The ANC is on a mission to pursue private prosecutions of people implicated in apartheid-era crimes who were yet to face the might of the law despite mounting evidence presented 26 years ago before Truth and Reconciliation Commission (TRC).
Resources are being put together to pursue private prosecutions through partnership with progressive lawyers’ groups as it appeared that the National Prosecuting Authority (NPA), which was handed the responsibility to go after the perpetrators of hateful racial crimes, was failing in its duties.
Among the top legal minds lobbied to come on board are the Black Lawyers’ Association (BLA), the National Democratic Lawyers Association, Pan African Bar Association of SA and Advocates for Transformation.
This week the BLA took to the initiative with enthusiasm, sending out a notice to its members on Wednesday asking for assistance to prosecute apartheid crimes.
In the letter, BLA deputy general secretary Charlotte Mahlatji wrote: “Many of these cases are still not finalised therefore the ANC, the Foundation for Human Rights and families of those that were affected are at pains to see these matters prosecuted to ensure that the families of the aggrieved find closure.”
The governing party is looking to take on at least 350 cases that were handed over to the NPA at the conclusion of the TRC in 2003. It said efforts to bring the perpetrators to book were seemingly being obstructed within the prosecuting authority.
These cases were presented before the TRC, but could not be finalised. They were handed over to the NPA, which was expected to pursue prosecutions of those individuals who did not come forward and those who were refused amnesty.
For private prosecutions to take place, the NPA would have to issue nolle prosequi certificates to the effect that it has considered the matters and declined to prosecute.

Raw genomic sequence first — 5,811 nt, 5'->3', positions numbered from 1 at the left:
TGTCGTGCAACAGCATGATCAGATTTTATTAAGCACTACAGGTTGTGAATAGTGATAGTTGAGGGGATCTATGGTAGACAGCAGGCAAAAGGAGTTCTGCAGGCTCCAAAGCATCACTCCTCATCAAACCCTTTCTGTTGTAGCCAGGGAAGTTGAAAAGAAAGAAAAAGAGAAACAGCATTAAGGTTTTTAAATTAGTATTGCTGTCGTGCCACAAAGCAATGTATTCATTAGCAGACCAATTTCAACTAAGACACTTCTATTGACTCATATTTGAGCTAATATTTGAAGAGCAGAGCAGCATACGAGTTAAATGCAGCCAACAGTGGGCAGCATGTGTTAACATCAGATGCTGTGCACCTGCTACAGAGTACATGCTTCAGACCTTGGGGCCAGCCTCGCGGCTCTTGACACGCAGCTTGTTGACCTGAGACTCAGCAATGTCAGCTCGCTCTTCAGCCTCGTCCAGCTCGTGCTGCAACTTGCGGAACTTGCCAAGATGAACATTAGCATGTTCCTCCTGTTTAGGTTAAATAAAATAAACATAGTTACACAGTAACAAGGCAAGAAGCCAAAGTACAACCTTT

The ANC, together with the Foundation for Human Rights and representatives of families of victims of apartheid-era crimes, have come together to “explore ways of ensuring that justice is done and that families are given closure”, according to a letter that ANC deputy secretary-general Jessie Duarte wrote to the BLA on October 27.
The collaboration is intended to lend support to the Foundation for Human Rights, which has over the past 15 years taken up this responsibility with limited resources.
Because of lack of progress by the NPA the ANC turned to the BLA in the bid to go after the alleged perpetrators of racial crimes.
“Very few of these cases have been prosecuted, with reasons ranging from old guard prosecutors and security personnel obstructing the process to political interference in the process,” Duarte wrote to BLA president Mashudu Kutama.
She said the ANC was counting on the BLA for support because “26 years after democracy, there are still families who have not received justice”.
“The ANC makes a special appeal to your organisation, as progressive lawyers, to assist in this initiative and make available the legal expertise of your members to institute private prosecutions in these apartheid-era crimes using section 38 of the National Prosecuting Authority Act and other legal interventions so that these families and broader society can get closure,” she said.
Mahlatji said the BLA was identified as one vehicle with the capacity and qualified to assist in this process.
“We therefore invite interested members to advise us of their willingness to participate in this noble cause by sending their details to the office of the BLA administrator, accompanied by a short resumé.”